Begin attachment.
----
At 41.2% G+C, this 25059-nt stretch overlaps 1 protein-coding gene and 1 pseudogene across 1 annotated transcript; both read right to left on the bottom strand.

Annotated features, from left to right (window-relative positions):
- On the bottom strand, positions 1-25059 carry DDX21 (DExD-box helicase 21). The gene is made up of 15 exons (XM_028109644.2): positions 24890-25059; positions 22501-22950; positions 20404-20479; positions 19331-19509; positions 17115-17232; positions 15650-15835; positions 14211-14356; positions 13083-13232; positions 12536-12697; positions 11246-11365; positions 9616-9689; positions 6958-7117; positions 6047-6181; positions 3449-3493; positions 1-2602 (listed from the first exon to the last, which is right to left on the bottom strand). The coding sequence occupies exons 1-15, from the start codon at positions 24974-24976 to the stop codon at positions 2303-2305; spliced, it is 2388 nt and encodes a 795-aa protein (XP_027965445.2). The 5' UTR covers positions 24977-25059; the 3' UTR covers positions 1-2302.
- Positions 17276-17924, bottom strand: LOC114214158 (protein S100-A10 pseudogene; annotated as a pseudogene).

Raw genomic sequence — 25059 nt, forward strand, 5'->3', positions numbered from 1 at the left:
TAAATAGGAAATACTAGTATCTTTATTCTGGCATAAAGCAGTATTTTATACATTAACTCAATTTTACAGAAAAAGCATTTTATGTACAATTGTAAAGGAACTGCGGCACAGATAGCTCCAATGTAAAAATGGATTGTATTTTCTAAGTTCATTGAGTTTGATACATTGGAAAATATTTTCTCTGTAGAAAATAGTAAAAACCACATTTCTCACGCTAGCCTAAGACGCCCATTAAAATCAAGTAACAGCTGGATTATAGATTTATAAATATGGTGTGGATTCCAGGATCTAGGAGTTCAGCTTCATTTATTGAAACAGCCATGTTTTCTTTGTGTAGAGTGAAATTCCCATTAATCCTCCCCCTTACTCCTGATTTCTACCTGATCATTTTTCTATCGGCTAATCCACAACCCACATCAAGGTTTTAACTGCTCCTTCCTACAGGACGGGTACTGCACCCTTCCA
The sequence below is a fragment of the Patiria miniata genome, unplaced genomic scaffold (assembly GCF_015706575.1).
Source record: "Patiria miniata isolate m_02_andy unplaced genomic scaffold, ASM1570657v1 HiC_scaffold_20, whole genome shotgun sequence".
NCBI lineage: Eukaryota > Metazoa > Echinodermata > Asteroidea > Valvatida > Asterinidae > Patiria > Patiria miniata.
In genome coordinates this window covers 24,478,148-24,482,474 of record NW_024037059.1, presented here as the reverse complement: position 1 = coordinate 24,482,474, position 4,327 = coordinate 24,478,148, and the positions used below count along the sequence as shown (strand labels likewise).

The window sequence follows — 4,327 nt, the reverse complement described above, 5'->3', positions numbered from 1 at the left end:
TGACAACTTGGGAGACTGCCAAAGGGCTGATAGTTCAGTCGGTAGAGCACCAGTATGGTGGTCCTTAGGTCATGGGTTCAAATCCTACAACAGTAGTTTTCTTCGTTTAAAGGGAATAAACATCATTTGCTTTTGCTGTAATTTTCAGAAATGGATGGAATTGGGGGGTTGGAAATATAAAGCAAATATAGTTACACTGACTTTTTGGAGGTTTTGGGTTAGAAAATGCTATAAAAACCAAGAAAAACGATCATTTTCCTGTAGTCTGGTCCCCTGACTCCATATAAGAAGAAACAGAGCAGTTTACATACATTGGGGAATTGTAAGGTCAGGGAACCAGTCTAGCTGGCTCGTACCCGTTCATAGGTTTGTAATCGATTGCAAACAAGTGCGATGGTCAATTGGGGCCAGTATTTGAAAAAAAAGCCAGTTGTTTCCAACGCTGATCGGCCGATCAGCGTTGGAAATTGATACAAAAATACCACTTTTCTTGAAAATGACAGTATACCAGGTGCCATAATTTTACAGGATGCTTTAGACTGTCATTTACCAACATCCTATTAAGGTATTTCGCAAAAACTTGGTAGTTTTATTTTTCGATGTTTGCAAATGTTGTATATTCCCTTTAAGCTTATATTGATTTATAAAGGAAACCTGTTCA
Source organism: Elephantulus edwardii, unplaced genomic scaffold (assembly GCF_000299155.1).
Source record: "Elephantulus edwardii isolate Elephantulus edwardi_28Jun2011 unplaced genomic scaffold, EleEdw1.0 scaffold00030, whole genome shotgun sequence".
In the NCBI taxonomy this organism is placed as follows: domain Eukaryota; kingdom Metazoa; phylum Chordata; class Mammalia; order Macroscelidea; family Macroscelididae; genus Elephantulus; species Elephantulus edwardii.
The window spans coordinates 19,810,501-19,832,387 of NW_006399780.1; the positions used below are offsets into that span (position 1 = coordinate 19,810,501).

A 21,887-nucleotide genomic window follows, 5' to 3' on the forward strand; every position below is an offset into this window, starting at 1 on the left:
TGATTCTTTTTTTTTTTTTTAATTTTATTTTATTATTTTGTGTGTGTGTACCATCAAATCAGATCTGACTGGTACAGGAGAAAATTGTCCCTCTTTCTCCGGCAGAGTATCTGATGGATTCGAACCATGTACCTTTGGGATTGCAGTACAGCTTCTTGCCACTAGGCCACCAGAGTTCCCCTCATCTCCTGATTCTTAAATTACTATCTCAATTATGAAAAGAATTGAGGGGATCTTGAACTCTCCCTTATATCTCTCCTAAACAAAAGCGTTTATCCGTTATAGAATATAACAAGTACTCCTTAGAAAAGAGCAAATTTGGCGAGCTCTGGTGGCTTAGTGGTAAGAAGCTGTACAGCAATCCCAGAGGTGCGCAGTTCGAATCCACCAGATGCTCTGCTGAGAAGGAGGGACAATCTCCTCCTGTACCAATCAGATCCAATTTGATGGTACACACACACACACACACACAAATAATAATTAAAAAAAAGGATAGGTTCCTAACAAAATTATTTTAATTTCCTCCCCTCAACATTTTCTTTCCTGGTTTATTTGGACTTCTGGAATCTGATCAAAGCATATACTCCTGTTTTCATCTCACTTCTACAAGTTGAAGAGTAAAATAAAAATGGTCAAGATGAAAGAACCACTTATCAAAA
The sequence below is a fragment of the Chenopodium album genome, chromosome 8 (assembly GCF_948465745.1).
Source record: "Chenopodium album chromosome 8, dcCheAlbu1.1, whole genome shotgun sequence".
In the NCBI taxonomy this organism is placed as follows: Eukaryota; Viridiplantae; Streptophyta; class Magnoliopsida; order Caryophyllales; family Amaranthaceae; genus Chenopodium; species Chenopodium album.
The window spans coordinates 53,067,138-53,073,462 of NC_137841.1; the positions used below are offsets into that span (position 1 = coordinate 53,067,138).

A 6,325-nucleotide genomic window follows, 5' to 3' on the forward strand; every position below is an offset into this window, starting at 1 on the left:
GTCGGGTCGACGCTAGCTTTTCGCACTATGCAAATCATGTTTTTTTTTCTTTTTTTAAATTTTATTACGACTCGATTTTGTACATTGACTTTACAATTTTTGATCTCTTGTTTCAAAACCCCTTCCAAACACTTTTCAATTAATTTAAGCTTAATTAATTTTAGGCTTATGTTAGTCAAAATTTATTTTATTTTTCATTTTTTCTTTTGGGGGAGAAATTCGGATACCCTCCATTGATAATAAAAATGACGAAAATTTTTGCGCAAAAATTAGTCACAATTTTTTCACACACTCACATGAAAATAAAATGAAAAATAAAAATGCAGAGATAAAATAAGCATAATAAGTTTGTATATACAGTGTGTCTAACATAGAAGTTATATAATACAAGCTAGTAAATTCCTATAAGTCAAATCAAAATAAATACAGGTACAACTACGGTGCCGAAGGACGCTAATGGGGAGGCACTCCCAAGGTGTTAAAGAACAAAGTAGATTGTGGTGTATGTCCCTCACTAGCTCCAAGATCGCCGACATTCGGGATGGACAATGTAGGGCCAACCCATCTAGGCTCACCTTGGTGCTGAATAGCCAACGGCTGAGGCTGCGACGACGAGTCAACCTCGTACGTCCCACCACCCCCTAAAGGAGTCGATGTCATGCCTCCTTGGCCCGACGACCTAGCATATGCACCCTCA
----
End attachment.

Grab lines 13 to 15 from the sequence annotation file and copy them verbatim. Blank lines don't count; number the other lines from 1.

Source organism: Elephantulus edwardii, unplaced genomic scaffold (assembly GCF_000299155.1).
Source record: "Elephantulus edwardii isolate Elephantulus edwardi_28Jun2011 unplaced genomic scaffold, EleEdw1.0 scaffold00030, whole genome shotgun sequence".
In the NCBI taxonomy this organism is placed as follows: domain Eukaryota; kingdom Metazoa; phylum Chordata; class Mammalia; order Macroscelidea; family Macroscelididae; genus Elephantulus; species Elephantulus edwardii.